Home / The Designer of The U.S.S. Enterprise Dead At Age 82

The Designer of The U.S.S. Enterprise Dead At Age 82

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Walter “Matt” Jefferies, the man whose graceful design of the U.S.S. Enterprise for the TV series Star Trek in 1964 was a science fiction landmark, passed away on Monday at age 82. Jefferies was a WWII B-17 aviator who later became a production designer in Hollywood. He worked on shows ranging from Ben Casey to Little House on the Prairie, but he’ll forever be known for the original Enterprise, which rests today in the Smithsonian, and has influenced the design of the main spacecraft in each successive version of the show, including the current Enterprise TV series.

Besides designing other spacecraft for the original series, Jefferies also designed many of the sets. Jefferies’ style on Trek perfectly bridged the gap between Hollywood’s pulpy 1950s designs (such as Forbidden Planet and This Island Earth) and the more technologically sophisticated shapes that Stanley Kubrick ushered in with 2001: A Space Odyssey, and George Lucas carried on with his Star Wars movies.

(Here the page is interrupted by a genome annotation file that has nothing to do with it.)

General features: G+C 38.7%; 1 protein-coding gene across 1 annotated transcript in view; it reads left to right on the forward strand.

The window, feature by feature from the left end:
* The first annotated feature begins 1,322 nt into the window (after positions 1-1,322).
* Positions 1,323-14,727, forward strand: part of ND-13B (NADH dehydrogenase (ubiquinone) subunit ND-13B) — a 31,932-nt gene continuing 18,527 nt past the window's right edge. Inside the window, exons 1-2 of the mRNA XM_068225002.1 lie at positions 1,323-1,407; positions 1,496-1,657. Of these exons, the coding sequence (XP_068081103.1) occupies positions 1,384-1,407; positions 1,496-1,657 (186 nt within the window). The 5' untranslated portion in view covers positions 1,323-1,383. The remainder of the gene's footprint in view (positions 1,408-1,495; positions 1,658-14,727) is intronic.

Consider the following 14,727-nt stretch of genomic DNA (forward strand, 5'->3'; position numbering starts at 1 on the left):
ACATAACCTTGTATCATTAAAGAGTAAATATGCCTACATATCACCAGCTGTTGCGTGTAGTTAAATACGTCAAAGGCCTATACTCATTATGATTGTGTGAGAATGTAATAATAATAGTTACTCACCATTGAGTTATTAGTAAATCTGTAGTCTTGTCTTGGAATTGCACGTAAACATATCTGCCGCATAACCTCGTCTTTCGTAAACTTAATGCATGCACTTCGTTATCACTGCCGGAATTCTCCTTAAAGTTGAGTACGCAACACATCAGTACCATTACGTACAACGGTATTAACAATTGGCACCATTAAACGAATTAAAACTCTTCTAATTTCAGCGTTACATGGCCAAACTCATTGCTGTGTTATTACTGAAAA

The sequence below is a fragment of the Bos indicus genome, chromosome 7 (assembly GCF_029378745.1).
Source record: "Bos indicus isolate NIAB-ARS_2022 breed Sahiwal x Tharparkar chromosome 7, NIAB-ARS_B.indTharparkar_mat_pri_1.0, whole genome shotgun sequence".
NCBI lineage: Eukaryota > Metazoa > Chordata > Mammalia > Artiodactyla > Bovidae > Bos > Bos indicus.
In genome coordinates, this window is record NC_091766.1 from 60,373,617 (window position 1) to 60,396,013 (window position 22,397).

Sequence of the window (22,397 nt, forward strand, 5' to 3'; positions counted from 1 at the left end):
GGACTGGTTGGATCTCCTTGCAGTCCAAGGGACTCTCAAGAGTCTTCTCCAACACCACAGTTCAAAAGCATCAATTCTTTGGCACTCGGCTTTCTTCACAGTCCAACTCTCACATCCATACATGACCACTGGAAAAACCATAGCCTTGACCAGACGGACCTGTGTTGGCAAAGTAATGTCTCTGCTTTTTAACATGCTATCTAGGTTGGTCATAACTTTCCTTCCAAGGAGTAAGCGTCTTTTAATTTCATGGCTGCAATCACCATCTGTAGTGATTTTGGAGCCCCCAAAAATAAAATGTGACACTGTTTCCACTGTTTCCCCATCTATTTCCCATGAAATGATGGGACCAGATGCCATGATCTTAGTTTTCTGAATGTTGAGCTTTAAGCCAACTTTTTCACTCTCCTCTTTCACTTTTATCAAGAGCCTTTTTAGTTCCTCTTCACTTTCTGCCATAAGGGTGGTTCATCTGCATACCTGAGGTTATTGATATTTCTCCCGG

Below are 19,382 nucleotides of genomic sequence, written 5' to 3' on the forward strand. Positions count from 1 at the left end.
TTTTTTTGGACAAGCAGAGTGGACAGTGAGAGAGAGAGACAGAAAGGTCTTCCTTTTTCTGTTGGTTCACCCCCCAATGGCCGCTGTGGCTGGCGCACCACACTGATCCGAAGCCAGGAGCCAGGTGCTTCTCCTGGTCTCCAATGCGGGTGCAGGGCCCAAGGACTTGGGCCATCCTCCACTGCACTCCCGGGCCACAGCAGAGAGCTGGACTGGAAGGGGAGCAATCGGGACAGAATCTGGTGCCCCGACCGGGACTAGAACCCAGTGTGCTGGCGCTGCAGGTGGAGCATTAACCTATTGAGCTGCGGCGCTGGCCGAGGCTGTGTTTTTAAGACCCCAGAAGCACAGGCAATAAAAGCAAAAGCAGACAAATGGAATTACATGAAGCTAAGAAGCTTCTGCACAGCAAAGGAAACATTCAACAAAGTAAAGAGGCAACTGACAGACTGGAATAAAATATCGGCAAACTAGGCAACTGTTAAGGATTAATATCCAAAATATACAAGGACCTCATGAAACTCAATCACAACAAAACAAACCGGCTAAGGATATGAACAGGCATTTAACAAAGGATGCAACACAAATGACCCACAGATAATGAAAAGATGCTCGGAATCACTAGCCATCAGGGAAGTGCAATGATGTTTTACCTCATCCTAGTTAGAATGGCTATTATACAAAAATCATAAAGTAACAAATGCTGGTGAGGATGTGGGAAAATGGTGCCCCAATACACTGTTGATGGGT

Star Trek.com has a tribute page to Jefferies, including a recent videotaped interview, where he explained how the design of the Enterprise, and its famous call sign, NCC-1701, came to be.

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About Ed Driscoll

  • The man was a magician with plywood and chicken wire.